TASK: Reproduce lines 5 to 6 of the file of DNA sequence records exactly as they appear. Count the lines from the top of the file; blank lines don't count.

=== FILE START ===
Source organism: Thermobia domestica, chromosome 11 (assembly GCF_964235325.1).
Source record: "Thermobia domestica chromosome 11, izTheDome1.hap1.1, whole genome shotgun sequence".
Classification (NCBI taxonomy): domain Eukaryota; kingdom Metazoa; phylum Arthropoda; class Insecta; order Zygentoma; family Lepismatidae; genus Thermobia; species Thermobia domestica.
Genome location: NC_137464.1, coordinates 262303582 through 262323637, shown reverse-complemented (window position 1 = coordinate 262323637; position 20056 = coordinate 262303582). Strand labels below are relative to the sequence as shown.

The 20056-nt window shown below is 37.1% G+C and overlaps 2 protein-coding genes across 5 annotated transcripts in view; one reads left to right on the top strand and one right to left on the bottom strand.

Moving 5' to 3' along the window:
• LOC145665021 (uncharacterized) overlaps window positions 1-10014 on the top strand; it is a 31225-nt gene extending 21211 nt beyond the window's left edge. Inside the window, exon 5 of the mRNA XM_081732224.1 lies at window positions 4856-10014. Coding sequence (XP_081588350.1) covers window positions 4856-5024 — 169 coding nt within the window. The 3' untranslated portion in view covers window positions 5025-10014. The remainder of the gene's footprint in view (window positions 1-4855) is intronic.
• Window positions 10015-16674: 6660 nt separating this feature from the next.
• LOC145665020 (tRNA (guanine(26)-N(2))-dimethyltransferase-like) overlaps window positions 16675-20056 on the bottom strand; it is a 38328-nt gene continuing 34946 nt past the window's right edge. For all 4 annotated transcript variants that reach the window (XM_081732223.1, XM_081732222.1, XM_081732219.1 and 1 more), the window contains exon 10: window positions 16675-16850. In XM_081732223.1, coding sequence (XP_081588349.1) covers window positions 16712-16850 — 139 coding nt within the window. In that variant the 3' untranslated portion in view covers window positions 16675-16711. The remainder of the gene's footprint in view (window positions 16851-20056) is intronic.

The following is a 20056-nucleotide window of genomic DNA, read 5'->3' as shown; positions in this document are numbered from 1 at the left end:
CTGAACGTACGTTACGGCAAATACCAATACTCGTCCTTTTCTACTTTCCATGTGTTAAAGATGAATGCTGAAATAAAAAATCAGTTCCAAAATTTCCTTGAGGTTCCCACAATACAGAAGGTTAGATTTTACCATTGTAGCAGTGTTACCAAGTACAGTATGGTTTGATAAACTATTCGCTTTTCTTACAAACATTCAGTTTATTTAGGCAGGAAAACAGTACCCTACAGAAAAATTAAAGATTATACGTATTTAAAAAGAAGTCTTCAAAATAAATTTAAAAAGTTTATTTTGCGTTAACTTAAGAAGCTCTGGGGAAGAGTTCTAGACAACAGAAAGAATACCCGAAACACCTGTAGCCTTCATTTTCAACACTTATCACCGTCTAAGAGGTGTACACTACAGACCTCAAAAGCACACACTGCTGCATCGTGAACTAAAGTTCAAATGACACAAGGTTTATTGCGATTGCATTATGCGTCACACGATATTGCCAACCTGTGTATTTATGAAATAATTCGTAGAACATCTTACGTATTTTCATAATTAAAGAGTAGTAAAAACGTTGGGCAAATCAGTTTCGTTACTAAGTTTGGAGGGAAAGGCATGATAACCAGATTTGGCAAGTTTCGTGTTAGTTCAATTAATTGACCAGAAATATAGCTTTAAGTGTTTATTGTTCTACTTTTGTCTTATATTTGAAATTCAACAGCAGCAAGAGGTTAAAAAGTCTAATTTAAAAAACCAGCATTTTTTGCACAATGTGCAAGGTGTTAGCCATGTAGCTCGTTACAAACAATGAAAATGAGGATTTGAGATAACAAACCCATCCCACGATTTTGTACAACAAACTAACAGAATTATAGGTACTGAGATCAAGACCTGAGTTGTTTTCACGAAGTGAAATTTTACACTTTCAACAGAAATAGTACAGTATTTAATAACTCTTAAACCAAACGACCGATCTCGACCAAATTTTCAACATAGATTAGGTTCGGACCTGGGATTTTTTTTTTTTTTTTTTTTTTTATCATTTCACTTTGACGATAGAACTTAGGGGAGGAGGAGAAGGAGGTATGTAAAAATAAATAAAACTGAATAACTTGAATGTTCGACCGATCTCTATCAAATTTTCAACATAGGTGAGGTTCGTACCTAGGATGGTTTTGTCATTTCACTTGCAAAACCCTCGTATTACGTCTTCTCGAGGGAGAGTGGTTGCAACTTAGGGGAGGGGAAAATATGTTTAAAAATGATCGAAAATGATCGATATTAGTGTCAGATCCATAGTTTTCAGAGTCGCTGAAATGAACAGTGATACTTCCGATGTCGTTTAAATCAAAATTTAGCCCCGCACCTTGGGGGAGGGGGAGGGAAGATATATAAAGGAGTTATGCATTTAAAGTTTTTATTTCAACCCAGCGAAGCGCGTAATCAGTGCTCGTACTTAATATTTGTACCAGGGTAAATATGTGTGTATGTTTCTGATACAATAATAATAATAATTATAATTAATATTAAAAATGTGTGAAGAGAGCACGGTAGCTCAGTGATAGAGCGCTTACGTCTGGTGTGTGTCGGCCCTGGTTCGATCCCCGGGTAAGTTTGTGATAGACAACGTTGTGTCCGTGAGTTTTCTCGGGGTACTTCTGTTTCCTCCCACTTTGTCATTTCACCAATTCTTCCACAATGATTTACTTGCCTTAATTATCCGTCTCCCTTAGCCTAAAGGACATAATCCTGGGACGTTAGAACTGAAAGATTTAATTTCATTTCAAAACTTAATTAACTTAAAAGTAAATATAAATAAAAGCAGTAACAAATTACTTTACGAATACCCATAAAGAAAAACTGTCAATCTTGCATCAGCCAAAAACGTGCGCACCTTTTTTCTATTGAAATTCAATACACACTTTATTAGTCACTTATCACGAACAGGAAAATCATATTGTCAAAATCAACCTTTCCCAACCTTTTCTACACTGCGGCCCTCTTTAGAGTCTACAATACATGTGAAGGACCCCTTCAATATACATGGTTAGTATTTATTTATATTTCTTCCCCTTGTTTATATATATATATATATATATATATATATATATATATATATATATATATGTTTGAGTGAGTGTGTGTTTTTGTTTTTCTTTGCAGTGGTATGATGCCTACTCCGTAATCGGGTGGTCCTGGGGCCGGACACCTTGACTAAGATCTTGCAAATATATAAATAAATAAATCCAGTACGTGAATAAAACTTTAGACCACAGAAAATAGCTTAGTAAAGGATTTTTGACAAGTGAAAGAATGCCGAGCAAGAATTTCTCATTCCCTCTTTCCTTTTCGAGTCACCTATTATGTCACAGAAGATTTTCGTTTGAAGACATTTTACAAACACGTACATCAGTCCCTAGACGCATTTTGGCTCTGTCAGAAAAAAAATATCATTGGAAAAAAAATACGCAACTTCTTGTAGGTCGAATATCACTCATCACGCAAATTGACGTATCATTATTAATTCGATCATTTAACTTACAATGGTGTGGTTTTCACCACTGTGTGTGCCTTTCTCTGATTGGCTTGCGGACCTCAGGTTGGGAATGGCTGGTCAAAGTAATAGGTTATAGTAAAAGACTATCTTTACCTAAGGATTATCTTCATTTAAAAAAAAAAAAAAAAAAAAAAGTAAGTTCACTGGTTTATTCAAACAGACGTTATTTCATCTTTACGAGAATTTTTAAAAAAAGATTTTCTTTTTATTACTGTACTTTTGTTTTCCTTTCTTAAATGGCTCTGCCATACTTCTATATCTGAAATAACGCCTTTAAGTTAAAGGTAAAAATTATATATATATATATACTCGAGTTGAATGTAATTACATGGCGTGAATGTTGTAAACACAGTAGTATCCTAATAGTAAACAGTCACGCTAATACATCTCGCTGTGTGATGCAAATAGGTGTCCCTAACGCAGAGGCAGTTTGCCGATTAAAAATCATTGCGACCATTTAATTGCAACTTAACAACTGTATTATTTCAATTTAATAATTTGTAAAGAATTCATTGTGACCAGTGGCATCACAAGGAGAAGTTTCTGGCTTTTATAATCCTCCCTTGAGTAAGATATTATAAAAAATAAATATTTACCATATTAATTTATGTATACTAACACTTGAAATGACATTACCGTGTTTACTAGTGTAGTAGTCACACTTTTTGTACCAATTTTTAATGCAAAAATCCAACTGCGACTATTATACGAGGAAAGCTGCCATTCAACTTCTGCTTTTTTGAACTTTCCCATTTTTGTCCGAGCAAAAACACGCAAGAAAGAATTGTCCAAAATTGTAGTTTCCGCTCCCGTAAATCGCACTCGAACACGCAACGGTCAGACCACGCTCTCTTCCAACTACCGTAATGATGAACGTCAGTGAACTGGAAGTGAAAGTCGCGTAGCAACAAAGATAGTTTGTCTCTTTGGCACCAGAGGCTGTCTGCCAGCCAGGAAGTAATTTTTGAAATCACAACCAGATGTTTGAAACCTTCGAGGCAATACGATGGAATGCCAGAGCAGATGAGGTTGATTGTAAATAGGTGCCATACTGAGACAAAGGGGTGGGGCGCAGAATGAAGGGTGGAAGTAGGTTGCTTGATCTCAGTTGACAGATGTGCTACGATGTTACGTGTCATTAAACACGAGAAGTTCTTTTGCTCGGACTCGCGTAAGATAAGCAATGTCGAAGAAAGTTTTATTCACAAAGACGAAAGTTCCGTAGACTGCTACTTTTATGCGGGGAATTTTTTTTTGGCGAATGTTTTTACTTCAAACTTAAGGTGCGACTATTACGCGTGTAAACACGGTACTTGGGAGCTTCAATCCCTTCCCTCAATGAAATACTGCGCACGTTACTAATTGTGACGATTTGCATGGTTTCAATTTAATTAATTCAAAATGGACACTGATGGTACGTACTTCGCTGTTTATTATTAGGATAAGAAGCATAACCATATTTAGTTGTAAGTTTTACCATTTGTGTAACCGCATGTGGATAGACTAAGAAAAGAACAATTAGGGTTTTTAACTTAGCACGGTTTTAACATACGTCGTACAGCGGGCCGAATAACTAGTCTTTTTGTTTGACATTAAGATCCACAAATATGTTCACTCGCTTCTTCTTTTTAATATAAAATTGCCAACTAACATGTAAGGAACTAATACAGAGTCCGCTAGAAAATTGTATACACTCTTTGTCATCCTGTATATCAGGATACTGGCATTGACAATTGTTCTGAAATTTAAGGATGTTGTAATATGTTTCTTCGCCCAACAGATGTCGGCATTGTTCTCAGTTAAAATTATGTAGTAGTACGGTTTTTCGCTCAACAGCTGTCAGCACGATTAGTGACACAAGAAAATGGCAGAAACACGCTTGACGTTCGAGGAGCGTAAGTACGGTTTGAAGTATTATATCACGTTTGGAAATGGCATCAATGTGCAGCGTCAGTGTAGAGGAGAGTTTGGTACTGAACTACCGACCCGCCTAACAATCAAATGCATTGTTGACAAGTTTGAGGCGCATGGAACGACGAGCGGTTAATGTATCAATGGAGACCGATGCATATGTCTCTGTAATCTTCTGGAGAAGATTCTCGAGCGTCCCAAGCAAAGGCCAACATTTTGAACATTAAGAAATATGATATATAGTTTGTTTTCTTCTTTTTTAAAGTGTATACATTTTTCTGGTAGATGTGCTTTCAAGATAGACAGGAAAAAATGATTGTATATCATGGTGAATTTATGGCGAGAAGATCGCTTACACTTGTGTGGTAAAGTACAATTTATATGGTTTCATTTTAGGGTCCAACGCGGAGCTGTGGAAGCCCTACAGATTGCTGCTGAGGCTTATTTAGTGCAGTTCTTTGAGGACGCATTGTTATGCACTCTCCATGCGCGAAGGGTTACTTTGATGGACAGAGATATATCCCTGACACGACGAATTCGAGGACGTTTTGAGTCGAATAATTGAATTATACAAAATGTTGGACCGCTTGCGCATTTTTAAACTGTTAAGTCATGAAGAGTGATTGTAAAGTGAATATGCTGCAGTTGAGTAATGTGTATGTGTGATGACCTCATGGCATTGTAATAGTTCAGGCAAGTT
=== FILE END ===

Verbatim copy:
The 20056-nt window shown below is 37.1% G+C and overlaps 2 protein-coding genes across 5 annotated transcripts in view; one reads left to right on the top strand and one right to left on the bottom strand.

Moving 5' to 3' along the window: